The first Englishman known to have conducted an expedition to Norumbega was John Walker, who, the year following the voyage of Ferdinando, sailed to the river of Norumbega, in the service of Sir Humphrey Gilbert. He reached the Penobscot, of which he gave a rough description, finding the region rich in furs, as described by Allefonsce and Ingram. He discovered a silver mine where modern enterprise is now every year opening new veins of silver and gold. This voyage, like that of his predecessor, proved a short one,-the return trip being made direct to France, where the "hides" which he had secured were sold for forty shillings apiece.
In 1583 Sir Humphrey Gilbert took possession, of Newfoundland; and afterwards sailed for Norumbega, whither IT'S " man" Walker had gone three years before. In latitude 44° north, near Sable Island, he lost his great ship, the "Admiral," with most of his supplies; when, under stress of the autumnal gales, the brave knight reluctantly abandoned the expedition and shaped his course for home, sailing in a "little ffrigate,"-possibly the " barck" of Ferdinando. Off the Azores, in the midst of a furious storm, the frigate went down, carrying Sir Humphrey with her; just as, shortly before, Parmenius-a learned Hungarian who had joined the enterprise expressly to sing the praise of fair Norumbega in Latin verse - had gone down in the "Admiral."
In 1584, while Sir Humphrey Gilbert lay sleeping in his ocean grave, Raleigh was active in Virginia, where the work of colonization was pushed forward during a period of six years. Meanwhile the services of Simon Ferdinando as pilot were employed in this direction in the pay of Granville, and Norumbega for a space was unsearched, so far as we know, by the exploring English. There seems, however, ground for supposing that the fisheries or trade in peltries may have allured an occasional trafficking vessel, and contraband voyages may have been carried on without the knowledge of the patentee, the furs being sold in France. The elder Hakluyt appears to have had a very fair idea of the region, and he knew of the copper mines off the eastern coast of Maine, at the Bay of Menan, which was laid down on the map of Molyneux. Nevertheless, the only voyager that we can now point to is Richard Strong, of Apsham, who, in 1593, sailed to Cape Breton, and afterwards cruised some time "up and down the coast of Arembec to the west and southwest of Cape Breton." He doubtless searched for seal in the waters of Maine, and made himself familiar with its shores. It is said that he saw men, whom he "judged to be Christians," sailing in boats to the southwest of Cape Breton.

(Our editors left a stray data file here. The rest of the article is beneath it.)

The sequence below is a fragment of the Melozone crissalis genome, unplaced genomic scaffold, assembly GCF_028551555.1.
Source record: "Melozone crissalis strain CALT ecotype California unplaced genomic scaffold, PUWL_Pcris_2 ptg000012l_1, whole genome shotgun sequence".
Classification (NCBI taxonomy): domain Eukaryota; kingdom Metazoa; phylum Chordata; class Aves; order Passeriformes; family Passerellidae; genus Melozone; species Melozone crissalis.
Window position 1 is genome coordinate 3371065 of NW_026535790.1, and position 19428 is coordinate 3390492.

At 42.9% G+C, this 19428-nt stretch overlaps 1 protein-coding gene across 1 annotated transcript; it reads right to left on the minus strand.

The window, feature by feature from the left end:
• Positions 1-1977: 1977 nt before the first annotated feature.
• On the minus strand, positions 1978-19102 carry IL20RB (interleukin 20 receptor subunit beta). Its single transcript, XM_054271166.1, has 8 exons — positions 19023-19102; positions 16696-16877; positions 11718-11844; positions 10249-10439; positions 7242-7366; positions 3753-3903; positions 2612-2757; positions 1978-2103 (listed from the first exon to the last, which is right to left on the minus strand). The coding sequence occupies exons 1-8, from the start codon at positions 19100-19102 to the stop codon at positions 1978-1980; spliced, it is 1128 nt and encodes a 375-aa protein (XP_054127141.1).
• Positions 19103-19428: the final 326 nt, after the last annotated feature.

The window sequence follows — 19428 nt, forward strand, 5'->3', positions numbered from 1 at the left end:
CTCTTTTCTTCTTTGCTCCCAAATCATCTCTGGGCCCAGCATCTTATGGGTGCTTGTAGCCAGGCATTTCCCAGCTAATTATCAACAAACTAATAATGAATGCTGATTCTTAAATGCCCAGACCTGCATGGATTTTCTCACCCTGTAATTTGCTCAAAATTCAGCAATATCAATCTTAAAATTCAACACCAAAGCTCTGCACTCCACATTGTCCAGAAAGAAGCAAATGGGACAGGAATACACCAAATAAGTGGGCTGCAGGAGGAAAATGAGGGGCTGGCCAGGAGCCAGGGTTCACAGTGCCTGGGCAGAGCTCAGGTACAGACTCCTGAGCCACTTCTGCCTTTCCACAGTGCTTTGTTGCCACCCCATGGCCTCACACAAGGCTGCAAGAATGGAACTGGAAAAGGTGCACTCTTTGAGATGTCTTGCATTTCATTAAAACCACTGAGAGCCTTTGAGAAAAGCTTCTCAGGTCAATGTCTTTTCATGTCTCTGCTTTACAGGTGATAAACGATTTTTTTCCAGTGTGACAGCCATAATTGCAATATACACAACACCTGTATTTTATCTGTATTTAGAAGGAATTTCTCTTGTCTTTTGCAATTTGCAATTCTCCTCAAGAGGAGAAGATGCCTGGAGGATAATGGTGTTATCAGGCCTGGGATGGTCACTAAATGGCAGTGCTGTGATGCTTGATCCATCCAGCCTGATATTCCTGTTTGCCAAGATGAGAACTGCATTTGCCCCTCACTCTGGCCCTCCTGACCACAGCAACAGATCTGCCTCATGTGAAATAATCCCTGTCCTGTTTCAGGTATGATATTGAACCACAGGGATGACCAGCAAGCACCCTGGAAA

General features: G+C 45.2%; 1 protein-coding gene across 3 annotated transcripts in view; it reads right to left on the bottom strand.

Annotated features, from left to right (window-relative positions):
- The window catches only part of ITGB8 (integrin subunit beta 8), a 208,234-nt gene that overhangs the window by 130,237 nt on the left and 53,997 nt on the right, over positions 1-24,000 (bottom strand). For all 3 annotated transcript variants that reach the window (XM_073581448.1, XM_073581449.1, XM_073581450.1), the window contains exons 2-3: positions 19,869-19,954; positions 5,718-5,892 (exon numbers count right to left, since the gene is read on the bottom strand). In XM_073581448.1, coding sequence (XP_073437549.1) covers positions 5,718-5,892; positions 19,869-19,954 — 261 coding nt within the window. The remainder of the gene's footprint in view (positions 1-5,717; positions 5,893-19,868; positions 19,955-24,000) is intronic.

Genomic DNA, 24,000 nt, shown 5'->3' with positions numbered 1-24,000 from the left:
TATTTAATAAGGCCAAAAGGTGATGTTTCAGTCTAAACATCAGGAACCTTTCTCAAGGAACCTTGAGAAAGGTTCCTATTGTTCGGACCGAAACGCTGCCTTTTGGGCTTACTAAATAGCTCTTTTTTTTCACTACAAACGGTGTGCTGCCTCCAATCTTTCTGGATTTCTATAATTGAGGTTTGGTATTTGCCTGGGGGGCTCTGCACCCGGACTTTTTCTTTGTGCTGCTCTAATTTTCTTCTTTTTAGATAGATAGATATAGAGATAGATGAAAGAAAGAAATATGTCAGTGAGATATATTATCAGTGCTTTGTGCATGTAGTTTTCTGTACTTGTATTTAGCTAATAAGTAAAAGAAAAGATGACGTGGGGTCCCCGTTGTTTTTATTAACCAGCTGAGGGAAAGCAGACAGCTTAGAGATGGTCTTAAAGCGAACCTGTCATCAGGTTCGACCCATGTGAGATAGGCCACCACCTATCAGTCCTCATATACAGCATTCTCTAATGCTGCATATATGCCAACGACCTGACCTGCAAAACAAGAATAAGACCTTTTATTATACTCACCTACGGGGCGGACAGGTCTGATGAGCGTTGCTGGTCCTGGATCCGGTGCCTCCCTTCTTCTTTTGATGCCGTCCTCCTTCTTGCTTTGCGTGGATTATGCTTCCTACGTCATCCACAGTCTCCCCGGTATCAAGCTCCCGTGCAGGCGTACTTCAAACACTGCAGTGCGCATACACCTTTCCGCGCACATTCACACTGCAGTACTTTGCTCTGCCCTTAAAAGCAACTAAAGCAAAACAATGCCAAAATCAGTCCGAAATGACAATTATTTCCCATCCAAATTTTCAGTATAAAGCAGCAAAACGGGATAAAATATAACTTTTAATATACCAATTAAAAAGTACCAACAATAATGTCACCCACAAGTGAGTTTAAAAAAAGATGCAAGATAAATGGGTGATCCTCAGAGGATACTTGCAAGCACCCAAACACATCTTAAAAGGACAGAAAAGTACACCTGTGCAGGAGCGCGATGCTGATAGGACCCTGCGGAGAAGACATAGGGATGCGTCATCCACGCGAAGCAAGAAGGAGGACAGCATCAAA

The opening of the seventeenth century witnessed a revival of English colonial enterprise; and Sir Walter Raleigh, though busy with schemes for privateering, nevertheless found time to think of Virginia, of which, both north and south, he was now the patentee. Accordingly he sent out a vessel to Virginia under Mace, evidently with reference to the lost colonists. Upon the return of Mace, Sir Walter went to Weymouth to confer with him, when, to his surprise, he learned that, without authority, another expedition had visited that portion of his grant which was still often called Norumbega. This was the expedition of Gosnold, who sailed from Falmouth, March 26, 1602, in a small bark belonging to Dartmouth, and called the "Concord." The company numbered thirty-two persons, eleven of whom intended to remain and plant a colony, apparently quite forgetful of the fact that they were intruders and liable to be proceeded against by the patentee. In this voyage Gosnold took the direct route, sailing between the high and low latitudes, and making a saving of nearly a thousand miles. In this respect he has been regarded as an innovator, though probably Walker pursued the same course. If there is no earlier instance, Verrazano, as we now know, in 1524 set navigators the example of the direct course, thereby avoiding the West Indies and the Spaniards. It is reasonable to suppose that Gosnold took the idea direct from Verrazano, as he left Falmouth with the Florentine's letter in his hand, referring directly to it in his own letter to his father: while Brereton and Archer made abundant use of it in their accounts of the voyage. On May 14 Gosnold sighted the coast of Maine near Casco Bay, calling the place Northland; twelve leagues southwest of which he visited Savage Rock, or Cape Neddock, where the Indians came out in a Basque shallop, and with a piece of chalk drew for him sketches of the coast. Next Gosnold sailed southward sixteen leagues to Boon Island, and thence, at three o'clock in the afternoon, he steered out "into the sea," holding his course still southward until morning; when the "Concord" was embayed by a "mighty headland." Their last point of departure could not have been nearer the "mighty headland," which was Cape Cod, than indicated by the sailing time. If the starting-point had been Cape Ann, they would have sighted Cape Cod before sunset. Archer says, when at Savage Rock, that they were short of their "purposed voyage." They had, then, a definite plan. Evidently they were sailing to the place, south of Cape Cod, described in the letter of Verrazano. Gosnold may have seen this island in the great Verrazano map described by Hakluyt. At all events Cape Cod was rounded, and the expedition reached that island of the Elizabeth group now known as Cuttyhunk, where, upon an islet in a small lake, they spent three weeks in building a fortified house, which they roofed with rushes. All this work they kept a secret from the Indians, while they intended, according to the narrative, to establish a permanent abode. Indeed, this appears to have been the particular region for which Sir Humphrey was sailing in 1583, as we know by Hakluyt's annotation on the margin of his translation of Verrazano which Gosnold used.